4. Think long term.  Think about an entire lifetime of work when you’re seeking your direction.  Limited projects also have a limited value and can result in a scattered vision.  Unless it ties into your overall body of work (see item #2), leave it out.  Or at the very least, don’t put it anywhere that galleries can ever see it. 
  5. Don’t rely on gimmicks.   That infrared film that I’m currently in love with won’t last as part of a vision in the long term.  Same with things like tilt/shift lenses or even Holga cameras (see item 8).
  6. You only get one chance to make a first impression with galleries.  Your prints should be first rate.  You should edit ruthlessly.  If you don’t, galleries will think you don’t know the difference between a good and a bad photo.  They should also be mounted properly using archival materials.
  7. You need a deep portfolio before attempting to break into the big time.  You may have 20 great photographs, absolute stunners, but as soon as a gallery sees those, they’ll say “Those are great – show me 20 more”.  If you don’t have that depth, you’ve just blown item #6.
  8. Toy camera work isn’t taken seriously by galleries.  Yes it’s interesting, yes galleries may show it (I continue to get shows in them, but I’ve had that same sense).  If you want to move to that next level of long-lasting excellence you can’t rely on gimmicks.  See item 9.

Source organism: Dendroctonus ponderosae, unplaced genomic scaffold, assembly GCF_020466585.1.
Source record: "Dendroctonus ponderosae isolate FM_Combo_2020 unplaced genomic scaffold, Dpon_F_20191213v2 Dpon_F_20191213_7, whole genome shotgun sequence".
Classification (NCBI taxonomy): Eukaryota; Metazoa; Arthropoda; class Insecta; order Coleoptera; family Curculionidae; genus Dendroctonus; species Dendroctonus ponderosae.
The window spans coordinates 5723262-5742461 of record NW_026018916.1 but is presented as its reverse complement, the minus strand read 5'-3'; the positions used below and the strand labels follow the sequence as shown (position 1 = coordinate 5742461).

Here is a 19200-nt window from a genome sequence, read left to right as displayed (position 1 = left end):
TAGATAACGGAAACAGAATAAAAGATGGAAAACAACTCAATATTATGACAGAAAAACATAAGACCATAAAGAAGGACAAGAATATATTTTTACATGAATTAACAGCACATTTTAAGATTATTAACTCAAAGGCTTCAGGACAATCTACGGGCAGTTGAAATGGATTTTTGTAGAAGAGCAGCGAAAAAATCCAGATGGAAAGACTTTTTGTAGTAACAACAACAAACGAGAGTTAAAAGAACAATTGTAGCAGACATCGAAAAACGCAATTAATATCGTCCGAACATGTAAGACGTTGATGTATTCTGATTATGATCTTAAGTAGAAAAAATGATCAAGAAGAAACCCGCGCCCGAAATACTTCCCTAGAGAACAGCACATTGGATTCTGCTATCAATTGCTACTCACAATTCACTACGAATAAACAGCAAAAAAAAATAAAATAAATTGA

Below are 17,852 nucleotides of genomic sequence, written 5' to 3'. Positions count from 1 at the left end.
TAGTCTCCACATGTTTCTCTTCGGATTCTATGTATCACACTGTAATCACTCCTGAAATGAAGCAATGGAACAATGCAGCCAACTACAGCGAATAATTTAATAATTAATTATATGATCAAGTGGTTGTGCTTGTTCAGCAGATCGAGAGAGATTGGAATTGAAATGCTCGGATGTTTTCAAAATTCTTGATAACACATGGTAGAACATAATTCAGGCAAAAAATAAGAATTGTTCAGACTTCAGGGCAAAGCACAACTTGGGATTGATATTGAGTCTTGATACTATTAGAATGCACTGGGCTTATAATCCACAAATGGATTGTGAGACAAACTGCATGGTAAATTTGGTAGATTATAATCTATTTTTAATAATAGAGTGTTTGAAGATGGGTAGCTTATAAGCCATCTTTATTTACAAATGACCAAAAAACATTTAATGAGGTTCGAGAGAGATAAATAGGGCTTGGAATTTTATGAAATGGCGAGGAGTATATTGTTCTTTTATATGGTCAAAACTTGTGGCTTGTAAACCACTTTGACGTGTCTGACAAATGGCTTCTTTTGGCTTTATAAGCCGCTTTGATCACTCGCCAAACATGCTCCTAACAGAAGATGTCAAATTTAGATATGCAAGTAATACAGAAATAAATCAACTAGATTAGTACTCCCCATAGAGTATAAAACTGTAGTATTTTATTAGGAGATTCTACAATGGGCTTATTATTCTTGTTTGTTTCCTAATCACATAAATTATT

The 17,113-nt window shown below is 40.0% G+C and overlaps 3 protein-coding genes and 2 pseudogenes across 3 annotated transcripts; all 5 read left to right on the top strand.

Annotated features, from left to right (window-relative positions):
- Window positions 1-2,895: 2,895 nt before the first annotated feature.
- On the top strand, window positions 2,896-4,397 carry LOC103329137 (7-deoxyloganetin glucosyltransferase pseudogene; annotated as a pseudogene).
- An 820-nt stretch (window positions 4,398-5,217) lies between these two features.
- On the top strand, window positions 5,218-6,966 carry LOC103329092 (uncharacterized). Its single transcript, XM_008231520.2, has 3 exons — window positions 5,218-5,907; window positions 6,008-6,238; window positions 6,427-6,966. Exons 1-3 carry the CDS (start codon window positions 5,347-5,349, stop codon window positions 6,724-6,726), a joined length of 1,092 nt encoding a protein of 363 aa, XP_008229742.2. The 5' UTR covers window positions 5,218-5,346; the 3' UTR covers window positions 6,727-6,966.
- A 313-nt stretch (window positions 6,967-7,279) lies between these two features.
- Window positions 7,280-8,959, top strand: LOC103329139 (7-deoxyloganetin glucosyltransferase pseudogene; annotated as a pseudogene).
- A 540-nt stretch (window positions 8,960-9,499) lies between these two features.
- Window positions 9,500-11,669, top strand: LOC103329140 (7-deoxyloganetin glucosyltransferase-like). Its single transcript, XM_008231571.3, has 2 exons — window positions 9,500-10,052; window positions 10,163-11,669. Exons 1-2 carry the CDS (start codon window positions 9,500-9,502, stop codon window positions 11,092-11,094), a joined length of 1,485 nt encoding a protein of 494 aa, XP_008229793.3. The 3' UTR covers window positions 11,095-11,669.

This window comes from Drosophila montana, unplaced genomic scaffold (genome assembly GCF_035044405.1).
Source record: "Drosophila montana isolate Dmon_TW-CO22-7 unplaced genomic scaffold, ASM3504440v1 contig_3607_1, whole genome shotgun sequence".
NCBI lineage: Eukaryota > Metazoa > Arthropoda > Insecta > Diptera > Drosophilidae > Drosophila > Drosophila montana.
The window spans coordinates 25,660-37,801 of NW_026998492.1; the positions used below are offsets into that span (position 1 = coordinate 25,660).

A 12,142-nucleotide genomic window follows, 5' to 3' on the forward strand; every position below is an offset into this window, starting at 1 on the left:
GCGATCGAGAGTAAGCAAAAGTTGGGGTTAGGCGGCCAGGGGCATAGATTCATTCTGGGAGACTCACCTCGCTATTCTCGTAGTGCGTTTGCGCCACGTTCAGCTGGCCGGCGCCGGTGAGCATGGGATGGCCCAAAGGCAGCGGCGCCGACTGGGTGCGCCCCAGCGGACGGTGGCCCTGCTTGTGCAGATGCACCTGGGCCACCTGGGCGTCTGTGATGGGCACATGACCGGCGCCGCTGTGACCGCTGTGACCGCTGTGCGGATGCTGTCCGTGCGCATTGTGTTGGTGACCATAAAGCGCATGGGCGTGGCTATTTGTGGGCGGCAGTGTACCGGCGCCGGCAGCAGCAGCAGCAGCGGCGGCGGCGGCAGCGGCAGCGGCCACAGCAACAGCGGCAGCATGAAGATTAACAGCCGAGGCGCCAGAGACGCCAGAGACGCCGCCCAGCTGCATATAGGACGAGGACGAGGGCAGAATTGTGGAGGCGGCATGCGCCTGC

9. All of these rules can be broken. There’s nothing that says you can’t be the first toy camera photographer with a permanent presence in the Met.  Or the first iPhoneographer at MOMA. Pioneers of photography break new ground, but they’re also single-minded about it and drive it into that realm of respectability with sheer will and talent.

And #10, the biggest take-away from these conversations:  Confidence.  Validation.  I had a person with an in-depth knowledge of art and photography, who is a serious presence in the art world, tell me that I had the potential to do good things with my photography.

I’m still wrapping my head around all of this.  I’m sure my life has changed for the better because of these talks.  What direction my photography will take I don’t know.  I’m still coming into focus on item #2, but for the first time in my life I feel like I’m very close, and I’m excited about the future.